Martin Cleaver - 02/26/2011

I've typed up my conclusions here: http://martin.cleaver.org/2011/02/apple-...


Martin Cleaver - 02/26/2011

Just found this message on the MCE website:


PRODUCT UPDATE February 24, 2011: The MCE OptiBay for Unibody MacBook Pro (above) has been certi ed to be fully compatible
with the new MacBook Pro 13", 15", and 17" (Early 2011) models just released today by Apple.
On this page: http://store.mcetech.com/Merchant2/merch...
Joost - 02/27/2011

Thanks Joost - they've promised me an email when they are 100% sure... still waiting for that though!
Martin Cleaver - 02/28/2011

 Can you t a 1TB drive (12.5mm tall)? That would change everything! Apple offers the MB Pro 15" with a 750GB drive and those are usually
12.5mm tall.
tamasko - 02/25/2011

The 750GB drives have been available in a 9.5mm high form factor for a while now. The drive space doesn't seem to be any taller than that.
cityzen - 02/25/2011

I asked an Apple Rep today, but they don't know about the drive space. At least up until the new MBP's, all Unibody 15" and 17" would t
the 12.5mm. Only an 1/8th of an inch taller, but...
I too am using the 12.5mm 1TB Seagate in my older 17" MBP. Hoping that it will t into a new 15". Jim
Jim Pollock - 02/25/2011

Yes. I have one in mine.


Henrik Dahl - 05/26/2011

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20/3/2561 MacBook Pro 15" Unibody Early 2011 Teardown - iFixit

 Looks like they are using the new 12 character serial numbers on the 15'' now.
John Batchelor - 02/25/2011

 There could be more clarity around the wireless card. It does not have an "Extra" antenna for 802.11, that J3 antenna is hooked into the
BCM2070 Bluetooth chip at the bottom of that wireless board, so it's a bluetooth antenna.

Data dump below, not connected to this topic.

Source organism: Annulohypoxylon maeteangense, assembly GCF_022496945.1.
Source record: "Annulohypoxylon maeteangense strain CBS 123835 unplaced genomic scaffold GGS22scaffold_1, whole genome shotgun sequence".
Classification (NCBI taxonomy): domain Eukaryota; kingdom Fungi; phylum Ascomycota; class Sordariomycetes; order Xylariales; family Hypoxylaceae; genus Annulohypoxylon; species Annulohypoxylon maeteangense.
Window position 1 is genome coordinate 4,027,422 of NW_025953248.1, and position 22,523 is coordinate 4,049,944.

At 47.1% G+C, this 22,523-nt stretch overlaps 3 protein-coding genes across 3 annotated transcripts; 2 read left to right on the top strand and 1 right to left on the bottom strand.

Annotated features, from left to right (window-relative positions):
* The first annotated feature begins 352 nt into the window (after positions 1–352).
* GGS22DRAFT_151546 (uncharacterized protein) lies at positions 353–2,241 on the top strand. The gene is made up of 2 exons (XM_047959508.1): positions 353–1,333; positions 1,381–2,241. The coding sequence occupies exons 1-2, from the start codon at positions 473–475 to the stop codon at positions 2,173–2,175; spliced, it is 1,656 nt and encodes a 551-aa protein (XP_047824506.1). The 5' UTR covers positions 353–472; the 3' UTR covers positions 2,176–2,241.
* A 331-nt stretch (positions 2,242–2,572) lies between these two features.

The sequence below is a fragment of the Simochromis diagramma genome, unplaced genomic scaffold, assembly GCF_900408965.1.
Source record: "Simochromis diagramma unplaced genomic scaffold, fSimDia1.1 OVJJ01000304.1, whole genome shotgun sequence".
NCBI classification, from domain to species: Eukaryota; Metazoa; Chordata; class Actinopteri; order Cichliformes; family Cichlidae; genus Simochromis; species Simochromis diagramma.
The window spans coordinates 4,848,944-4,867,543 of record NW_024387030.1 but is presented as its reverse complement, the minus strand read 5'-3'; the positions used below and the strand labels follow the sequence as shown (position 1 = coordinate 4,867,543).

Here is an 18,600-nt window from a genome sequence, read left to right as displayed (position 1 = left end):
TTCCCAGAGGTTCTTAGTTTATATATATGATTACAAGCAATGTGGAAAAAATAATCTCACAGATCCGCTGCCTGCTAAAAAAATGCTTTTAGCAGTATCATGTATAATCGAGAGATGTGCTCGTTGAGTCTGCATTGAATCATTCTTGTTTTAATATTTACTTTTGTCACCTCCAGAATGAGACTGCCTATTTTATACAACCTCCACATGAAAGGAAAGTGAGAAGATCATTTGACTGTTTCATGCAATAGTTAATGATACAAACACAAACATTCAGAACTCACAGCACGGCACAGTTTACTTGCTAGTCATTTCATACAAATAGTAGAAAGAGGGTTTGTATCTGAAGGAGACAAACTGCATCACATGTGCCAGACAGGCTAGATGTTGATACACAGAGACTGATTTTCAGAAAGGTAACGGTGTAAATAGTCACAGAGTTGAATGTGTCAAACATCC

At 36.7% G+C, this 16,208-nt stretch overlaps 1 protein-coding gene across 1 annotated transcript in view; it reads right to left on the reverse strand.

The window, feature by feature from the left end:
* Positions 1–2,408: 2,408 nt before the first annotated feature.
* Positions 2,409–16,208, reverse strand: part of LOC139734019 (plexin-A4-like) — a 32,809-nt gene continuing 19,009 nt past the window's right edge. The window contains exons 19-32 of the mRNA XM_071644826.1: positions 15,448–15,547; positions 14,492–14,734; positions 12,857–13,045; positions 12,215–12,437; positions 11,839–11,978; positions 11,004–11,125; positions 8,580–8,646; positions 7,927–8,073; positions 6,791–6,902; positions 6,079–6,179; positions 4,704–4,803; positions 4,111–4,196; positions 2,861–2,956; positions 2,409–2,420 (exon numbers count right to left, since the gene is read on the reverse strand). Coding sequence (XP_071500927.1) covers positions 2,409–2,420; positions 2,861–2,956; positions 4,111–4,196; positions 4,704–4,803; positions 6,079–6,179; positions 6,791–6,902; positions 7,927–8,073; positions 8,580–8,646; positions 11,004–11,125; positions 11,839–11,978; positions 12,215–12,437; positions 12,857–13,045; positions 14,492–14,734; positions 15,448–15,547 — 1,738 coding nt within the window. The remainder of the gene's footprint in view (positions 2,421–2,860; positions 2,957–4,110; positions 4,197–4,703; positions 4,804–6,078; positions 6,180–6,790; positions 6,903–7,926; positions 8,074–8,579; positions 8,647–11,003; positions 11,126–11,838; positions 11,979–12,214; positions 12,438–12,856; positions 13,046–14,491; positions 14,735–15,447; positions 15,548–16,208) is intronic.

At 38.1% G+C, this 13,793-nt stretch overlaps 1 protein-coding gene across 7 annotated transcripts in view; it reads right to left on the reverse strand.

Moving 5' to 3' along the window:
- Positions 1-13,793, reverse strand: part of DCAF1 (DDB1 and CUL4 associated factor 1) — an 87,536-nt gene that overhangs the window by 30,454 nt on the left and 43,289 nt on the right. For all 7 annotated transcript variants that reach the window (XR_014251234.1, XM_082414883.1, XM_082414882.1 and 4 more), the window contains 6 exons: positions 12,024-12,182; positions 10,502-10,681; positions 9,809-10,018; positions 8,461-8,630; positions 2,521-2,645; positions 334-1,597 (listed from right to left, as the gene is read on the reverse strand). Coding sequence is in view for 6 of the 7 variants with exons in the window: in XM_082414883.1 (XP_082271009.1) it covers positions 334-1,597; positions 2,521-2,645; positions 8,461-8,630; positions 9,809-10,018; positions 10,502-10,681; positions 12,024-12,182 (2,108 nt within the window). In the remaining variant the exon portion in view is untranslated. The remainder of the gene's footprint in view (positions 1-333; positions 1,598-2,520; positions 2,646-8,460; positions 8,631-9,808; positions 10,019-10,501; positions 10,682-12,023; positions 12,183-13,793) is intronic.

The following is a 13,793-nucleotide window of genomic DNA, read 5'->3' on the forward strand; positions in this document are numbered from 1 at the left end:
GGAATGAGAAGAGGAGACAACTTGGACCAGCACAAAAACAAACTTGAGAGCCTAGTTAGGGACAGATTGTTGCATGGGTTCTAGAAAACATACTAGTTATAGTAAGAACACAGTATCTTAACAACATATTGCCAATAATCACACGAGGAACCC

Apple is still ahead of the game with a 3x3:3 radio, as most APs (Even Cisco enterprise APs) do not support 3 spatial streams today. In fact,
most Cisco APs are 3x2:2 (3 antennas, 2 transmit chains, 2 spatial streams). Aruba APs are mostly 3x3:2 (3 antennas, 3 transmit chains, but still
only 2 spatial streams). Mobile phones with 802.11n today are usually 1 spatial stream and 1 antenna (Which is why they max at a 65mbps
data rate). Most laptops are 2 spatial stream (Max at 150mb data rate on 2.4ghz, or 300mb on 5ghz (when 40mhz wide channels are enabled).
Apple is claiming 450 mb data rates because in a 40mhz channel 5ghz situation, they can use a 3rd spatial stream. Most APs don't yet support
this, but the AIrport Extreme from Apple does.
I xedit - 02/25/2011

 Might be nice to get close-ups of the PCH and hard drive, in light of the Sandy Bridge bug. Initial reports are that the HD is connected to an
SATA-III port and should therefore be unaffected... but it would be nice to know the exact HD model regardless for those considering
upgrading it.
Paul Vernaza - 02/25/2011

In addition to Emyr's point (that the machine iFixit toredown has the revised PCH Hub), check out
http://forums.macrumors.com/showthread.p... which further discusses the point.